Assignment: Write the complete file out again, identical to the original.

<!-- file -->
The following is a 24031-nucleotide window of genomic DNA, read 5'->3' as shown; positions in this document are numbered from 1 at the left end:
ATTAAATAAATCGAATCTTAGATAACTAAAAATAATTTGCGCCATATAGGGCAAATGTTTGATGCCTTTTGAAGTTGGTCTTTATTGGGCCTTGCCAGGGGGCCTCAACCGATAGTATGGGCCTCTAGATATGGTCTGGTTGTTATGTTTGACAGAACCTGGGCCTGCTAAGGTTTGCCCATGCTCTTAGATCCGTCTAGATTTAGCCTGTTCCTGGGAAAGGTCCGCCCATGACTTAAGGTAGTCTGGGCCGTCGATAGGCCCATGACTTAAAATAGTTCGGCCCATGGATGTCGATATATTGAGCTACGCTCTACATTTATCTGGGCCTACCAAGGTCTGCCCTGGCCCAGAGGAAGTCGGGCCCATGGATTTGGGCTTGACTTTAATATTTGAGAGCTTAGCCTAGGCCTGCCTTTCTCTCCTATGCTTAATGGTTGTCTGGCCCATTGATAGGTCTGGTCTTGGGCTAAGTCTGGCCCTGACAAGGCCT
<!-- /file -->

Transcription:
The following is a 24031-nucleotide window of genomic DNA, read 5'->3' as shown; positions in this document are numbered from 1 at the left end:
ATTAAATAAATCGAATCTTAGATAACTAAAAATAATTTGCGCCATATAGGGCAAATGTTTGATGCCTTTTGAAGTTGGTCTTTATTGGGCCTTGCCAGGGGGCCTCAACCGATAGTATGGGCCTCTAGATATGGTCTGGTTGTTATGTTTGACAGAACCTGGGCCTGCTAAGGTTTGCCCATGCTCTTAGATCCGTCTAGATTTAGCCTGTTCCTGGGAAAGGTCCGCCCATGACTTAAGGTAGTCTGGGCCGTCGATAGGCCCATGACTTAAAATAGTTCGGCCCATGGATGTCGATATATTGAGCTACGCTCTACATTTATCTGGGCCTACCAAGGTCTGCCCTGGCCCAGAGGAAGTCGGGCCCATGGATTTGGGCTTGACTTTAATATTTGAGAGCTTAGCCTAGGCCTGCCTTTCTCTCCTATGCTTAATGGTTGTCTGGCCCATTGATAGGTCTGGTCTTGGGCTAAGTCTGGCCCTGACAAGGCCT